But where is the clock?
This particular clock has been a persistent concern, with our reporter actively seeking information from various sources over the past two years. Regarded as an antiquity, the ministry of Tourism and KCCA share the responsibility of ensuring the safety of this item. However, officials from both entities have been unable to provide clarity on its whereabouts. It was acknowledged, though, that the clock was previously stored at KCCA.
A reliable source, choosing to remain anonymous, suggests that there is a considerable likelihood that the clock has already left the country and may have been taken by illicit collectors.
“There are numerous valuable yet overlooked items that have vanished without a trace in recent times, and this clock is among them. I suspect it is in the hands of illegal collectors, possibly smuggled out of Uganda,” expressed the source.
The source further explains that considering the clock has been missing for over 12 years, there is no other plausible explanation for its disappearance. Across the globe, individuals passionately collect artefacts or items of cultural heritage, driven by the desire to acquire and preserve pieces with historical, cultural, or artistic significance. Similar to any industry, there are also those involved in illegal collecting, and participating in the illicit trafficking of antiquities.
Simon Musasizi, the team leader of the Heritage Conservation Trust of Uganda, a project managed by CCFU, acknowledges the positive aspect of restoring the clock tower but emphasizes the importance of preserving such items, even during extensive projects.
“We were pleased that the tower is back, and some items have been saved from the original clock tower,” he stated.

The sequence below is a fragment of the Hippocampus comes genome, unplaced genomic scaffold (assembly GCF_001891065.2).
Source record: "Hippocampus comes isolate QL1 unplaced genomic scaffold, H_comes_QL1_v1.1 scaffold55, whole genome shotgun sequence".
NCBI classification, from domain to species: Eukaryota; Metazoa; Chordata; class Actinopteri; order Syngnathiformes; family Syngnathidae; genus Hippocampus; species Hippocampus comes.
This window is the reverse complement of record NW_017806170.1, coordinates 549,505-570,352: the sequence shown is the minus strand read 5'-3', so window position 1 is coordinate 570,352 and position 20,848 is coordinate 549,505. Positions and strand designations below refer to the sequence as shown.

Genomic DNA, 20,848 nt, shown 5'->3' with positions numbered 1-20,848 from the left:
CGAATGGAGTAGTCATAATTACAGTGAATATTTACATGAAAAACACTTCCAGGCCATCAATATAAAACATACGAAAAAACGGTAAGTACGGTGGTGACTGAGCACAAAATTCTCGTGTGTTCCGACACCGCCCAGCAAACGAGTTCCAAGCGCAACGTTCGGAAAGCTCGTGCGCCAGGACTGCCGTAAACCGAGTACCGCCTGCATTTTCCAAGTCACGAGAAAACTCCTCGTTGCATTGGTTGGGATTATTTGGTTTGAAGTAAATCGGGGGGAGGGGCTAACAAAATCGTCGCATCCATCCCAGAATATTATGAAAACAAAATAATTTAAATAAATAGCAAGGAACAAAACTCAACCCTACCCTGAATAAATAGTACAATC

Musasizi added that there is a necessity for relevant government entities to thoroughly investigate the truth behind the disappearance of the clock or its components and hold those responsible accountable. He further highlighted the significance of Uganda placing greater emphasis and importance on heritage and antiques due to their considerable value.
Musasizi expressed concern that numerous items, including significant ones, are continuously being stolen, sometimes by individuals who are supposed to be their custodians, even within government institutions. He believes that new legislation, such as the ordinance by KCCA and the recent act, will play a crucial role in putting a stop to such occurrences and safeguarding the country’s historical items.
Recently, Uganda enacted the Museum and Monuments Act of 2023, with the primary goal of fostering the development, management, and maintenance of museums and monuments. The legislation also aims to formalize, regulate, and safeguard both tangible and intangible heritage, as well as collections of art.
The new act makes it illegal for individuals to engage in or assist in the trade, storage, or transportation of illicit antiquities and protected objects. Convictions under this act carry severe penalties, including a seven-year prison term a fine of Shs 20 million, or both.